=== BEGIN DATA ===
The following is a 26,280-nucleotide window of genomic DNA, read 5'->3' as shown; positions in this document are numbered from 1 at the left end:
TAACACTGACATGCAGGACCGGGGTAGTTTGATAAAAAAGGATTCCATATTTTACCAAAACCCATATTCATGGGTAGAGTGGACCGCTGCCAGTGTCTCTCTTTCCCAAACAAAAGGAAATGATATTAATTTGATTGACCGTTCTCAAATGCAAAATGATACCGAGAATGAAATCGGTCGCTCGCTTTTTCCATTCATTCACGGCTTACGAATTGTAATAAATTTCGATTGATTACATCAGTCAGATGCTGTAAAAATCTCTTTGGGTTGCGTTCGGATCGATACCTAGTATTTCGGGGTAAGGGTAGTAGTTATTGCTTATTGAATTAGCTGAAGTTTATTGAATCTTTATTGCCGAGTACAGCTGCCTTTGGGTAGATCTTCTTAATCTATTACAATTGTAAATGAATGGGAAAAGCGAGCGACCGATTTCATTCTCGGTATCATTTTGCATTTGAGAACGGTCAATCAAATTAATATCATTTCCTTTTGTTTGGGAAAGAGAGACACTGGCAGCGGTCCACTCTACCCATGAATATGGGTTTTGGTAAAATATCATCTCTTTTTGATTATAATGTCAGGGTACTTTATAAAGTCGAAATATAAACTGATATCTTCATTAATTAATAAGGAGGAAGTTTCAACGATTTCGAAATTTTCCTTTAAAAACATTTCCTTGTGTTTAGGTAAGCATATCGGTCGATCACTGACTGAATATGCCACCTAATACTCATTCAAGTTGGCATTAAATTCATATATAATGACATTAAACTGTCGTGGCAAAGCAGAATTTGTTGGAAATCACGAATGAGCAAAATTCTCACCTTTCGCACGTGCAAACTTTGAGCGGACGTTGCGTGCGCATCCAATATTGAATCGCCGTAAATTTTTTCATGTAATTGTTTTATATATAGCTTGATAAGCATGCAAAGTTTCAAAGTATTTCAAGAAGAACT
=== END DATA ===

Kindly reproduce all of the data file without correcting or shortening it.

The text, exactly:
The following is a 26,280-nucleotide window of genomic DNA, read 5'->3' as shown; positions in this document are numbered from 1 at the left end:
TAACACTGACATGCAGGACCGGGGTAGTTTGATAAAAAAGGATTCCATATTTTACCAAAACCCATATTCATGGGTAGAGTGGACCGCTGCCAGTGTCTCTCTTTCCCAAACAAAAGGAAATGATATTAATTTGATTGACCGTTCTCAAATGCAAAATGATACCGAGAATGAAATCGGTCGCTCGCTTTTTCCATTCATTCACGGCTTACGAATTGTAATAAATTTCGATTGATTACATCAGTCAGATGCTGTAAAAATCTCTTTGGGTTGCGTTCGGATCGATACCTAGTATTTCGGGGTAAGGGTAGTAGTTATTGCTTATTGAATTAGCTGAAGTTTATTGAATCTTTATTGCCGAGTACAGCTGCCTTTGGGTAGATCTTCTTAATCTATTACAATTGTAAATGAATGGGAAAAGCGAGCGACCGATTTCATTCTCGGTATCATTTTGCATTTGAGAACGGTCAATCAAATTAATATCATTTCCTTTTGTTTGGGAAAGAGAGACACTGGCAGCGGTCCACTCTACCCATGAATATGGGTTTTGGTAAAATATCATCTCTTTTTGATTATAATGTCAGGGTACTTTATAAAGTCGAAATATAAACTGATATCTTCATTAATTAATAAGGAGGAAGTTTCAACGATTTCGAAATTTTCCTTTAAAAACATTTCCTTGTGTTTAGGTAAGCATATCGGTCGATCACTGACTGAATATGCCACCTAATACTCATTCAAGTTGGCATTAAATTCATATATAATGACATTAAACTGTCGTGGCAAAGCAGAATTTGTTGGAAATCACGAATGAGCAAAATTCTCACCTTTCGCACGTGCAAACTTTGAGCGGACGTTGCGTGCGCATCCAATATTGAATCGCCGTAAATTTTTTCATGTAATTGTTTTATATATAGCTTGATAAGCATGCAAAGTTTCAAAGTATTTCAAGAAGAACT